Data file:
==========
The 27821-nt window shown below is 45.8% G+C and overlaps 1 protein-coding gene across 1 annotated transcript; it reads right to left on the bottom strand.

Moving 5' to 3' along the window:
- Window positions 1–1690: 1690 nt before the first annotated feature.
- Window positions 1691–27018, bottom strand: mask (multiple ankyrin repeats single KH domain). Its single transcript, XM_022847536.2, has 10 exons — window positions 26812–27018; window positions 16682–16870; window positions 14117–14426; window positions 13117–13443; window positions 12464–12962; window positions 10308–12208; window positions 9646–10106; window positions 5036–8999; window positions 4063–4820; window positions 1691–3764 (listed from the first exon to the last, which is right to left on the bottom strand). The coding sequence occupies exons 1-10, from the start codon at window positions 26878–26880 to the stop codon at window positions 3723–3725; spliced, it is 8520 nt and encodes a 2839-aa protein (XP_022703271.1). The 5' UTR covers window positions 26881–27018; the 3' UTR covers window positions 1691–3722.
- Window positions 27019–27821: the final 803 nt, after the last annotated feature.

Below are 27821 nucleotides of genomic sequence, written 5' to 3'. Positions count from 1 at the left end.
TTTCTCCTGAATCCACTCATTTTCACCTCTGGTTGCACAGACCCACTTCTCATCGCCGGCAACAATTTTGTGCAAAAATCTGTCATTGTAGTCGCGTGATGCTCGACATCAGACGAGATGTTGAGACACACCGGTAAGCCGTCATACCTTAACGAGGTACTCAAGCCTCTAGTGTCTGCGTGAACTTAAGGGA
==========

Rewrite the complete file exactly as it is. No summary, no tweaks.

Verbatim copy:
The 27821-nt window shown below is 45.8% G+C and overlaps 1 protein-coding gene across 1 annotated transcript; it reads right to left on the bottom strand.

Moving 5' to 3' along the window:
- Window positions 1–1690: 1690 nt before the first annotated feature.
- Window positions 1691–27018, bottom strand: mask (multiple ankyrin repeats single KH domain). Its single transcript, XM_022847536.2, has 10 exons — window positions 26812–27018; window positions 16682–16870; window positions 14117–14426; window positions 13117–13443; window positions 12464–12962; window positions 10308–12208; window positions 9646–10106; window positions 5036–8999; window positions 4063–4820; window positions 1691–3764 (listed from the first exon to the last, which is right to left on the bottom strand). The coding sequence occupies exons 1-10, from the start codon at window positions 26878–26880 to the stop codon at window positions 3723–3725; spliced, it is 8520 nt and encodes a 2839-aa protein (XP_022703271.1). The 5' UTR covers window positions 26881–27018; the 3' UTR covers window positions 1691–3722.
- Window positions 27019–27821: the final 803 nt, after the last annotated feature.

Below are 27821 nucleotides of genomic sequence, written 5' to 3'. Positions count from 1 at the left end.
TTTCTCCTGAATCCACTCATTTTCACCTCTGGTTGCACAGACCCACTTCTCATCGCCGGCAACAATTTTGTGCAAAAATCTGTCATTGTAGTCGCGTGATGCTCGACATCAGACGAGATGTTGAGACACACCGGTAAGCCGTCATACCTTAACGAGGTACTCAAGCCTCTAGTGTCTGCGTGAACTTAAGGGA